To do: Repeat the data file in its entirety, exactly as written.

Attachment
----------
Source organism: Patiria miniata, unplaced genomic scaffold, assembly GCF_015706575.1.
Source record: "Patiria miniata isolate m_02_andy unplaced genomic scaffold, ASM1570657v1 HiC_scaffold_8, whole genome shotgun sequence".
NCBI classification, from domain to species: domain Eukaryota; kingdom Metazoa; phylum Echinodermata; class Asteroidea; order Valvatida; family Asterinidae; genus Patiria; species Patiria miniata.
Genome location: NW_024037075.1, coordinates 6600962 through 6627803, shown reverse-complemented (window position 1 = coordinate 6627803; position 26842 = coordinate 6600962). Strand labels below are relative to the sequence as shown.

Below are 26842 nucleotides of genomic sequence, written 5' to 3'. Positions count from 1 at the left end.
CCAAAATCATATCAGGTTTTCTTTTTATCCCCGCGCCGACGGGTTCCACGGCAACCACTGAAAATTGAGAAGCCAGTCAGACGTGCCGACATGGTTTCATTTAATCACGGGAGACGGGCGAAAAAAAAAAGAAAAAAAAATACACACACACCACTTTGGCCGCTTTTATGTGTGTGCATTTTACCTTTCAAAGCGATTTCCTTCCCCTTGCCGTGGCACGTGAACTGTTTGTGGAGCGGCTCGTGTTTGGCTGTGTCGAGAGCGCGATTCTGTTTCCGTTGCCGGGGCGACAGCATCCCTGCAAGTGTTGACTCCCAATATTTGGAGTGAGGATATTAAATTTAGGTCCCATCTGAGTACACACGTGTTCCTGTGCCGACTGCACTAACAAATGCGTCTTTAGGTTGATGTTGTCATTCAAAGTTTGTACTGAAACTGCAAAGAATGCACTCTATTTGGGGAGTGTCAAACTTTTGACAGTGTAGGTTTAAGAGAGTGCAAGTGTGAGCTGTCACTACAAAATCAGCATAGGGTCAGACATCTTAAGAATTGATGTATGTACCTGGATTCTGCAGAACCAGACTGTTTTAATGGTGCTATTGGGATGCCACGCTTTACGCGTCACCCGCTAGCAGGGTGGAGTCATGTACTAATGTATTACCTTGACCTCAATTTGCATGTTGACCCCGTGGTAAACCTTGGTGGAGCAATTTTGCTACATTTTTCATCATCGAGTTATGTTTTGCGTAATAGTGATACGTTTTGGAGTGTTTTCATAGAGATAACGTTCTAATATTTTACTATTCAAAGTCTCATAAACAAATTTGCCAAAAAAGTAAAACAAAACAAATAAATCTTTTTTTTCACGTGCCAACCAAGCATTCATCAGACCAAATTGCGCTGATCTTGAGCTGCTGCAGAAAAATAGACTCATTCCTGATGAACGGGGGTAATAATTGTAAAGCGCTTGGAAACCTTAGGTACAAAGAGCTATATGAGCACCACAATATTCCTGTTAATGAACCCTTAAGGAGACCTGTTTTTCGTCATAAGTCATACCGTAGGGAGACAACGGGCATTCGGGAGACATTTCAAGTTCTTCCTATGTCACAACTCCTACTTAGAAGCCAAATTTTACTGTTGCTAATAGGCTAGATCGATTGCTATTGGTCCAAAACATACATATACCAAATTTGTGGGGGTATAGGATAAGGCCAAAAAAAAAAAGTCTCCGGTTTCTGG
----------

Source organism: Patiria miniata, unplaced genomic scaffold, assembly GCF_015706575.1.
Source record: "Patiria miniata isolate m_02_andy unplaced genomic scaffold, ASM1570657v1 HiC_scaffold_8, whole genome shotgun sequence".
NCBI classification, from domain to species: domain Eukaryota; kingdom Metazoa; phylum Echinodermata; class Asteroidea; order Valvatida; family Asterinidae; genus Patiria; species Patiria miniata.
Genome location: NW_024037075.1, coordinates 6600962 through 6627803, shown reverse-complemented (window position 1 = coordinate 6627803; position 26842 = coordinate 6600962). Strand labels below are relative to the sequence as shown.

Below are 26842 nucleotides of genomic sequence, written 5' to 3'. Positions count from 1 at the left end.
CCAAAATCATATCAGGTTTTCTTTTTATCCCCGCGCCGACGGGTTCCACGGCAACCACTGAAAATTGAGAAGCCAGTCAGACGTGCCGACATGGTTTCATTTAATCACGGGAGACGGGCGAAAAAAAAAAGAAAAAAAAATACACACACACCACTTTGGCCGCTTTTATGTGTGTGCATTTTACCTTTCAAAGCGATTTCCTTCCCCTTGCCGTGGCACGTGAACTGTTTGTGGAGCGGCTCGTGTTTGGCTGTGTCGAGAGCGCGATTCTGTTTCCGTTGCCGGGGCGACAGCATCCCTGCAAGTGTTGACTCCCAATATTTGGAGTGAGGATATTAAATTTAGGTCCCATCTGAGTACACACGTGTTCCTGTGCCGACTGCACTAACAAATGCGTCTTTAGGTTGATGTTGTCATTCAAAGTTTGTACTGAAACTGCAAAGAATGCACTCTATTTGGGGAGTGTCAAACTTTTGACAGTGTAGGTTTAAGAGAGTGCAAGTGTGAGCTGTCACTACAAAATCAGCATAGGGTCAGACATCTTAAGAATTGATGTATGTACCTGGATTCTGCAGAACCAGACTGTTTTAATGGTGCTATTGGGATGCCACGCTTTACGCGTCACCCGCTAGCAGGGTGGAGTCATGTACTAATGTATTACCTTGACCTCAATTTGCATGTTGACCCCGTGGTAAACCTTGGTGGAGCAATTTTGCTACATTTTTCATCATCGAGTTATGTTTTGCGTAATAGTGATACGTTTTGGAGTGTTTTCATAGAGATAACGTTCTAATATTTTACTATTCAAAGTCTCATAAACAAATTTGCCAAAAAAGTAAAACAAAACAAATAAATCTTTTTTTTCACGTGCCAACCAAGCATTCATCAGACCAAATTGCGCTGATCTTGAGCTGCTGCAGAAAAATAGACTCATTCCTGATGAACGGGGGTAATAATTGTAAAGCGCTTGGAAACCTTAGGTACAAAGAGCTATATGAGCACCACAATATTCCTGTTAATGAACCCTTAAGGAGACCTGTTTTTCGTCATAAGTCATACCGTAGGGAGACAACGGGCATTCGGGAGACATTTCAAGTTCTTCCTATGTCACAACTCCTACTTAGAAGCCAAATTTTACTGTTGCTAATAGGCTAGATCGATTGCTATTGGTCCAAAACATACATATACCAAATTTGTGGGGGTATAGGATAAGGCCAAAAAAAAAAAGTCTCCGGTTTCTGG